I have been wondering for a while which of the two following methods are faster or better.
MY CURRENT METHOD
I'm developing a chess game and the pieces are stored as numbers (really bytes to preserve memory) into a one-dimensional array. There is a position for the cursor corresponding to the index in the array. To access the piece at the current position in the array is easy (
piece = pieces[cursorPosition]).
The problem is that to get the x and y values for checking if the move is a valid move requires the division and a modulo operators (
x = cursorPosition % 8; y = cursorPosition / 8).
Likewise when using x and y to check if moves are valid (you have to do it this way for reasons that would fill the entire page), you have to do something like - purely as an example -
if pieces[y * 8 + x] != 0: movePiece = False. The obvious problem is having to do
y * 8 + x a bunch of times to access the array.
Ultimately, this means that getting a piece is trivial but then getting the x and y requires another bit of memory and a very small amount of time to compute it each round.
A MORE TRADITIONAL METHOD
Using a two-dimensional array, one can implement the above process a little easier except for the fact that piece lookup is now a little harder and more memory is used. (I.e.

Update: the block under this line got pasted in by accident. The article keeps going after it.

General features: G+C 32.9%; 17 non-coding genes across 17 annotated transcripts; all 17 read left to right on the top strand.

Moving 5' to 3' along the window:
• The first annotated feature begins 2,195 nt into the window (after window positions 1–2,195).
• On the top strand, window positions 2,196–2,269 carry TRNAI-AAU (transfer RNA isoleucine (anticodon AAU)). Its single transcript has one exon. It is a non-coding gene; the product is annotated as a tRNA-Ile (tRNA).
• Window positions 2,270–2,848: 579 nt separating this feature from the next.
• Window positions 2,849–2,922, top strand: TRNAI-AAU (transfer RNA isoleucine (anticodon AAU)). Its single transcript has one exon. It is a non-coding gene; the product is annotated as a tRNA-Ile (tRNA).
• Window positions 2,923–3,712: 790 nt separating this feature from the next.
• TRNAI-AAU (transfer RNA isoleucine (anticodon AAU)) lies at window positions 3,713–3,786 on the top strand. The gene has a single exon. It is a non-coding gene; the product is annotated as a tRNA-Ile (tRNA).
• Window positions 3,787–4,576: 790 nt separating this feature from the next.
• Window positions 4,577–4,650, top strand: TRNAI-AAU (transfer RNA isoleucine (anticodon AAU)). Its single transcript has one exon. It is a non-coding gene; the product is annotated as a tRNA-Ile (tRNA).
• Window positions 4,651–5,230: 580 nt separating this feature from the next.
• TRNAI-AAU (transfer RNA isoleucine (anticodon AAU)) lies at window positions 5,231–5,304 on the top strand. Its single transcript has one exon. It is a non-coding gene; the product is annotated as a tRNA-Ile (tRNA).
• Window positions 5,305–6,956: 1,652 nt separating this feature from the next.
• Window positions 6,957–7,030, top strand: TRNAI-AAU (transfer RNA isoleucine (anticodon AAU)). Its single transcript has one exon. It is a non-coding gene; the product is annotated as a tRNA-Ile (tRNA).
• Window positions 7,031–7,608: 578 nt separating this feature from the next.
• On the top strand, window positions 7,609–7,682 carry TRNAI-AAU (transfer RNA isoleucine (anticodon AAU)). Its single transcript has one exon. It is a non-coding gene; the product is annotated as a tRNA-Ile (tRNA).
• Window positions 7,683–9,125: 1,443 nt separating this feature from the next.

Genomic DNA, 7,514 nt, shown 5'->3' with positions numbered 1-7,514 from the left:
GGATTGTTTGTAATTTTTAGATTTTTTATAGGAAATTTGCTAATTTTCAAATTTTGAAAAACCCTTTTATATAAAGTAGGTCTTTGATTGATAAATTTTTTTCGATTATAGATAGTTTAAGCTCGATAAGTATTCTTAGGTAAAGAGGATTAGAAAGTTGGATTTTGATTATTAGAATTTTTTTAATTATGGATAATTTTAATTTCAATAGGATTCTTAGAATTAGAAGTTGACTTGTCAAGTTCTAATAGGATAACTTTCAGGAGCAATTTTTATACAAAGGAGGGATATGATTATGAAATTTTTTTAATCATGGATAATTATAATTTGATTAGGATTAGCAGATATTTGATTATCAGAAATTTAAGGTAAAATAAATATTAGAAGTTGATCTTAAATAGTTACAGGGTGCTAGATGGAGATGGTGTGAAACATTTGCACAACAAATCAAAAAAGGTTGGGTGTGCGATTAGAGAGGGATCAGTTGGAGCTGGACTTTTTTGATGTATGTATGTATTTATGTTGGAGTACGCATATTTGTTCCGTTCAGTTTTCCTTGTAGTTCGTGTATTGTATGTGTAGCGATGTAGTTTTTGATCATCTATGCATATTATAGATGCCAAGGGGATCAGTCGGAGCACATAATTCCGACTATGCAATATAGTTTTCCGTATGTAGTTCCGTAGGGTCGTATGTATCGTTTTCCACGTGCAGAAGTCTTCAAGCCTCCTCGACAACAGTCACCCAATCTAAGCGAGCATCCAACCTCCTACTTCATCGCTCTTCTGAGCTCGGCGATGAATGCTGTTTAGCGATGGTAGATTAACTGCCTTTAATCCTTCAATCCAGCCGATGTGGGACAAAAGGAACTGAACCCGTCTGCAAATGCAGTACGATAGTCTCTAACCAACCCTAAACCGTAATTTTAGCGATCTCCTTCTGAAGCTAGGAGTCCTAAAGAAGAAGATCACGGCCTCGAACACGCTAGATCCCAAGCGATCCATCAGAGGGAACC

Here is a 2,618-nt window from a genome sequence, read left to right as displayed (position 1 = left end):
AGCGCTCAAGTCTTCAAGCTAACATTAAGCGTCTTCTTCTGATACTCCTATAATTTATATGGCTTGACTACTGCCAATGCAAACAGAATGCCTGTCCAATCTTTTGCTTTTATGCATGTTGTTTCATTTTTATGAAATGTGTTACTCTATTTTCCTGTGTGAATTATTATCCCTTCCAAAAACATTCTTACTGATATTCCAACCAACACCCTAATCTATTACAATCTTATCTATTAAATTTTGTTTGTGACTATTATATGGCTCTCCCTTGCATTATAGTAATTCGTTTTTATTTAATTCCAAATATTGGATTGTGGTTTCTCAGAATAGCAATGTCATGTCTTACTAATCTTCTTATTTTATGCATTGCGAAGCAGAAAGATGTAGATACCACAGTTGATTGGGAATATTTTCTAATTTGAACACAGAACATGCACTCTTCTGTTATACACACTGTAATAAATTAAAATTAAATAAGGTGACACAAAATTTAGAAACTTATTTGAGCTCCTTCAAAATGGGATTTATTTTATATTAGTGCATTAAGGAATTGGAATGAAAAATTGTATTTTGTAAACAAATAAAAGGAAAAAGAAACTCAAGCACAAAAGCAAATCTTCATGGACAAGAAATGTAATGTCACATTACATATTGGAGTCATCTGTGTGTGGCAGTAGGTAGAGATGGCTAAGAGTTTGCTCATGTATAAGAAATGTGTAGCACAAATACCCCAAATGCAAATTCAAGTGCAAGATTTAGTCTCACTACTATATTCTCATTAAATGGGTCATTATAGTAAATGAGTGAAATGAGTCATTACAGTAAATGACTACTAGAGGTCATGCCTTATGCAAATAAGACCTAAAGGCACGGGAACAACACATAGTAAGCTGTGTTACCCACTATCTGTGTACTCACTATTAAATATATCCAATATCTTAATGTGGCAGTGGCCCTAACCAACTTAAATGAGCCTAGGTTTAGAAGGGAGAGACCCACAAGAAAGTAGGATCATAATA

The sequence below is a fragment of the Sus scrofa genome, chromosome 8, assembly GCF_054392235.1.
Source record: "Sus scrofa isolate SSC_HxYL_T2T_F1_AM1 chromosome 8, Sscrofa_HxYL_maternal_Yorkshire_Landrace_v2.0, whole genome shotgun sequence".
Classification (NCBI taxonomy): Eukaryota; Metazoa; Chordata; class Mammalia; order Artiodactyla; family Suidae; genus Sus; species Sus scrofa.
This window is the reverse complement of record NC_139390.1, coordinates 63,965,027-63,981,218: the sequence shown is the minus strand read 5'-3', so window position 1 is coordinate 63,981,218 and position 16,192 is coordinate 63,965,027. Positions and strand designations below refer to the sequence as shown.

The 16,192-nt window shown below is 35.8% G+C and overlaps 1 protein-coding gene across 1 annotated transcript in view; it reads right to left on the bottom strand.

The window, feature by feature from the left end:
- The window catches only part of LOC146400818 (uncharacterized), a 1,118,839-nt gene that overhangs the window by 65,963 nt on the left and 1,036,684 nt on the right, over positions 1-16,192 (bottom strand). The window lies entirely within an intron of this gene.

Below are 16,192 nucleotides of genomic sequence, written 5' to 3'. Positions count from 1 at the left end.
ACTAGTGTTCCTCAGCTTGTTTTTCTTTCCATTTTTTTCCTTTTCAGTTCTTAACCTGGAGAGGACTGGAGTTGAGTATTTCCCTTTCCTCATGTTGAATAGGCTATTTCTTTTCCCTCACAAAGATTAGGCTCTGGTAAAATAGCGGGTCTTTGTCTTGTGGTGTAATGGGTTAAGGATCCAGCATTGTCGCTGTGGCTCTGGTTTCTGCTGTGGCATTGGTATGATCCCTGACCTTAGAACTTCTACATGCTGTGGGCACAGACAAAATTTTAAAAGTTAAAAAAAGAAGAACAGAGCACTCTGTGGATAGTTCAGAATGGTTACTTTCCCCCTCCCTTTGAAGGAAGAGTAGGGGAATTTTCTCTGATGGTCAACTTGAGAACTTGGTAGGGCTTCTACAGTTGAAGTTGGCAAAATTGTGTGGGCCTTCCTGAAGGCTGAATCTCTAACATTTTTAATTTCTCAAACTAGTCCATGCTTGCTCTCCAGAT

piece = pieces[cursorPosition][cursorPosition] or
piece = pieces[x][y]).
I don't think this is faster and it definitely doesn't look less memory intensive.
My end goal is to have the fastest possible code that uses the least amount of memory. This will be developed for the unix terminal (and potentially Windows CMD if I can figure out how to represent the pieces without color using Ansi escape sequences) and I will either be using a secure (encrypted with protocol and structure) TCP connection to connect people p2p to play chess or something else and I don't know how much memory people will have or how fast their computer will be or how strong of an internet connection they will have.
I also just want to learn to do this the best way possible and see if it can be done.
I suppose my question is one of the following:
Which of the above methods is better assuming that there are slightly more computations involving move validation (which means that the
y * 8 + x has to be used a lot)?
Is there perhaps a method that includes both of the benefits of 1d and 2d arrays with not as many draw backs as I described?